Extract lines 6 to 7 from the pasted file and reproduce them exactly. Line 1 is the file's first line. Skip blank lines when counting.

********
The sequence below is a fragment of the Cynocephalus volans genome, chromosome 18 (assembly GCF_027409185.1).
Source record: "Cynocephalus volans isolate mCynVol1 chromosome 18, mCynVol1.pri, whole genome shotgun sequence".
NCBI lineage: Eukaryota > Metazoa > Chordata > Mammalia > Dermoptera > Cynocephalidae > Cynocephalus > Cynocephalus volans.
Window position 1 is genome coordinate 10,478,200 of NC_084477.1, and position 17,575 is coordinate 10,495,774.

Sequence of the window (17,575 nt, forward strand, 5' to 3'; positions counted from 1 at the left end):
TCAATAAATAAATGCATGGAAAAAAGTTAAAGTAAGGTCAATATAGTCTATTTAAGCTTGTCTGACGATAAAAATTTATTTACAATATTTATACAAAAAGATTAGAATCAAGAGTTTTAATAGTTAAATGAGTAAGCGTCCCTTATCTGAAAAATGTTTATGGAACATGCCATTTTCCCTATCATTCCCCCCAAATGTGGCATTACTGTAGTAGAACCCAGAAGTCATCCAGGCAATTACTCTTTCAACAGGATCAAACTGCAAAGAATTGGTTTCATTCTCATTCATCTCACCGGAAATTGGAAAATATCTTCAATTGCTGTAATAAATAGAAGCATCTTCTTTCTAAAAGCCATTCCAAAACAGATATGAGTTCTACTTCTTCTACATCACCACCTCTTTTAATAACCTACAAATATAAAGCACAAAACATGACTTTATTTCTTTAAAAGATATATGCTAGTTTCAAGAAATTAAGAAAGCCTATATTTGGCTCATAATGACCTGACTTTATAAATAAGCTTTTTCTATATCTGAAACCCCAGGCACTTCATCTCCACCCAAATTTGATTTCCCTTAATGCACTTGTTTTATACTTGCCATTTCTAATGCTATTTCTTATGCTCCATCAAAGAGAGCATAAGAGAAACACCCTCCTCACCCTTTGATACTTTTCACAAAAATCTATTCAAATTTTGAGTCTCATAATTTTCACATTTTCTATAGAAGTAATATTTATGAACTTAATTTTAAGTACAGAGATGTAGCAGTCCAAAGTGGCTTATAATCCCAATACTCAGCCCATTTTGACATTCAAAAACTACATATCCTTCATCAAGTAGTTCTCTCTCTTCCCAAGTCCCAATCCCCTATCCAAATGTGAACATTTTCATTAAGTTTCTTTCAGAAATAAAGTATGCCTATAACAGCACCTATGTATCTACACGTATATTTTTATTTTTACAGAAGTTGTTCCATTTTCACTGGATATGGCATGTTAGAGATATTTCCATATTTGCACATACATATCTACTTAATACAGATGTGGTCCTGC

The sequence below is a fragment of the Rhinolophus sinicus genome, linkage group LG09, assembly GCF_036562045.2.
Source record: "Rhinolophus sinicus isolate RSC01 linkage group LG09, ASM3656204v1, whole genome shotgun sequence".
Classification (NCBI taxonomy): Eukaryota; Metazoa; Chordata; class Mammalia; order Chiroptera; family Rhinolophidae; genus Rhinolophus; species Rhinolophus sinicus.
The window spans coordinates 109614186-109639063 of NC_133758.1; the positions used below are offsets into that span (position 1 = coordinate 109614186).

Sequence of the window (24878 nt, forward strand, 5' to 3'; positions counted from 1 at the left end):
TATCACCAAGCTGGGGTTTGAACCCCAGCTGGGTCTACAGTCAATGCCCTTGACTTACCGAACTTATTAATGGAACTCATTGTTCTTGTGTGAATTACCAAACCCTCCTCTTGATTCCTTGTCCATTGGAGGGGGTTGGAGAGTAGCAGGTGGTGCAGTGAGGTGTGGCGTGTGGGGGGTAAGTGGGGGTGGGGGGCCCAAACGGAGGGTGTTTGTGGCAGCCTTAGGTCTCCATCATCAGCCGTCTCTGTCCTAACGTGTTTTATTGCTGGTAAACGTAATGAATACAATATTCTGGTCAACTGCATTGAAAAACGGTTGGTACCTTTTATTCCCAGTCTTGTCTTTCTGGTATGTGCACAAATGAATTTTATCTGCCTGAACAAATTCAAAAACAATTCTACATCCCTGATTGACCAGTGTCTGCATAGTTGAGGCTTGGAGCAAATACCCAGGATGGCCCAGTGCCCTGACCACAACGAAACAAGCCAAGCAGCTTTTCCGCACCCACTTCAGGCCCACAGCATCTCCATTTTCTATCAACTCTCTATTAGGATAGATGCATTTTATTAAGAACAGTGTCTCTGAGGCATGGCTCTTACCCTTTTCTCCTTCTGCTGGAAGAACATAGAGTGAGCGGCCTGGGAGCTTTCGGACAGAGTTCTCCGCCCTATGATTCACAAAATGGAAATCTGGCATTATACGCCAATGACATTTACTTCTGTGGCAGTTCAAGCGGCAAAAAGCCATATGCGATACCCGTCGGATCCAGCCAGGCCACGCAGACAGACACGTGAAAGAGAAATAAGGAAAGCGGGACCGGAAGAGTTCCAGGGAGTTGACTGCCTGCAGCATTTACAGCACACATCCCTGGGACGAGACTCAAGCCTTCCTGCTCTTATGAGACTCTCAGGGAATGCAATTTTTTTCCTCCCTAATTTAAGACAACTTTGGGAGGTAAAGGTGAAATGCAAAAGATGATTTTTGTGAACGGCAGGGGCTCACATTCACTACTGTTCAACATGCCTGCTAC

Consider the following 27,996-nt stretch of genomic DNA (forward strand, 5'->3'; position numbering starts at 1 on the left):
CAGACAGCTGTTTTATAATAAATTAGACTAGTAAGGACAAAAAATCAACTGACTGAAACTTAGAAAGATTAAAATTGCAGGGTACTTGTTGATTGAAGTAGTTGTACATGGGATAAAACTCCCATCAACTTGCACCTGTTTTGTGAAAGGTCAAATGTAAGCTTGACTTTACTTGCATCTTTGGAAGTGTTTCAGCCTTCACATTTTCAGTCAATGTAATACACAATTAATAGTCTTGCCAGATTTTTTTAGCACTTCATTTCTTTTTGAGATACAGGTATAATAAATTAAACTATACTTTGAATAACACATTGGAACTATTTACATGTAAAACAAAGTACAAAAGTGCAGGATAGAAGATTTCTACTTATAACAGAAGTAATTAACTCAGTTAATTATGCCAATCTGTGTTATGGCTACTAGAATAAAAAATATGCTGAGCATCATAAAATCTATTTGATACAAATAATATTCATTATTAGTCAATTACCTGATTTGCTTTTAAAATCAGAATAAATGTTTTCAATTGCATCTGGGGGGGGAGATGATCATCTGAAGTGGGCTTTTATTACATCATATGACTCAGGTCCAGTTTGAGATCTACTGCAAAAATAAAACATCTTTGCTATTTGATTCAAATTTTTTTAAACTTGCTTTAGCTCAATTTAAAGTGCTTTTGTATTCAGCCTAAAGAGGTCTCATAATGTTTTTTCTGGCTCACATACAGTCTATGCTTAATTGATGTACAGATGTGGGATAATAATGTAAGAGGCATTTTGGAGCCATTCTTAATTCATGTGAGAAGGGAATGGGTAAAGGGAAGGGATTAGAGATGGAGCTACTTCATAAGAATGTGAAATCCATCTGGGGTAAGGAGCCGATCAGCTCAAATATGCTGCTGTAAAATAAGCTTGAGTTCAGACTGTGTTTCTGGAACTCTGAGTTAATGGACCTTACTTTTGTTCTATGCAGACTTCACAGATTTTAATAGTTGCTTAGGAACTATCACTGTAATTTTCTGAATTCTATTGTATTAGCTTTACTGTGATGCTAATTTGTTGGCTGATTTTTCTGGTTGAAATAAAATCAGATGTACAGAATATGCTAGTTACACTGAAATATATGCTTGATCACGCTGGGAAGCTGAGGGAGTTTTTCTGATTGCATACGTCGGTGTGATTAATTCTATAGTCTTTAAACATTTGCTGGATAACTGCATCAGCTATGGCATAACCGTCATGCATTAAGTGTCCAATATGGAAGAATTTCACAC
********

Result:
TCAATAAATAAATGCATGGAAAAAAGTTAAAGTAAGGTCAATATAGTCTATTTAAGCTTGTCTGACGATAAAAATTTATTTACAATATTTATACAAAAAGATTAGAATCAAGAGTTTTAATAGTTAAATGAGTAAGCGTCCCTTATCTGAAAAATGTTTATGGAACATGCCATTTTCCCTATCATTCCCCCCAAATGTGGCATTACTGTAGTAGAACCCAGAAGTCATCCAGGCAATTACTCTTTCAACAGGATCAAACTGCAAAGAATTGGTTTCATTCTCATTCATCTCACCGGAAATTGGAAAATATCTTCAATTGCTGTAATAAATAGAAGCATCTTCTTTCTAAAAGCCATTCCAAAACAGATATGAGTTCTACTTCTTCTACATCACCACCTCTTTTAATAACCTACAAATATAAAGCACAAAACATGACTTTATTTCTTTAAAAGATATATGCTAGTTTCAAGAAATTAAGAAAGCCTATATTTGGCTCATAATGACCTGACTTTATAAATAAGCTTTTTCTATATCTGAAACCCCAGGCACTTCATCTCCACCCAAATTTGATTTCCCTTAATGCACTTGTTTTATACTTGCCATTTCTAATGCTATTTCTTATGCTCCATCAAAGAGAGCATAAGAGAAACACCCTCCTCACCCTTTGATACTTTTCACAAAAATCTATTCAAATTTTGAGTCTCATAATTTTCACATTTTCTATAGAAGTAATATTTATGAACTTAATTTTAAGTACAGAGATGTAGCAGTCCAAAGTGGCTTATAATCCCAATACTCAGCCCATTTTGACATTCAAAAACTACATATCCTTCATCAAGTAGTTCTCTCTCTTCCCAAGTCCCAATCCCCTATCCAAATGTGAACATTTTCATTAAGTTTCTTTCAGAAATAAAGTATGCCTATAACAGCACCTATGTATCTACACGTATATTTTTATTTTTACAGAAGTTGTTCCATTTTCACTGGATATGGCATGTTAGAGATATTTCCATATTTGCACATACATATCTACTTAATACAGATGTGGTCCTGC

The sequence below is a fragment of the Rhinolophus sinicus genome, linkage group LG09, assembly GCF_036562045.2.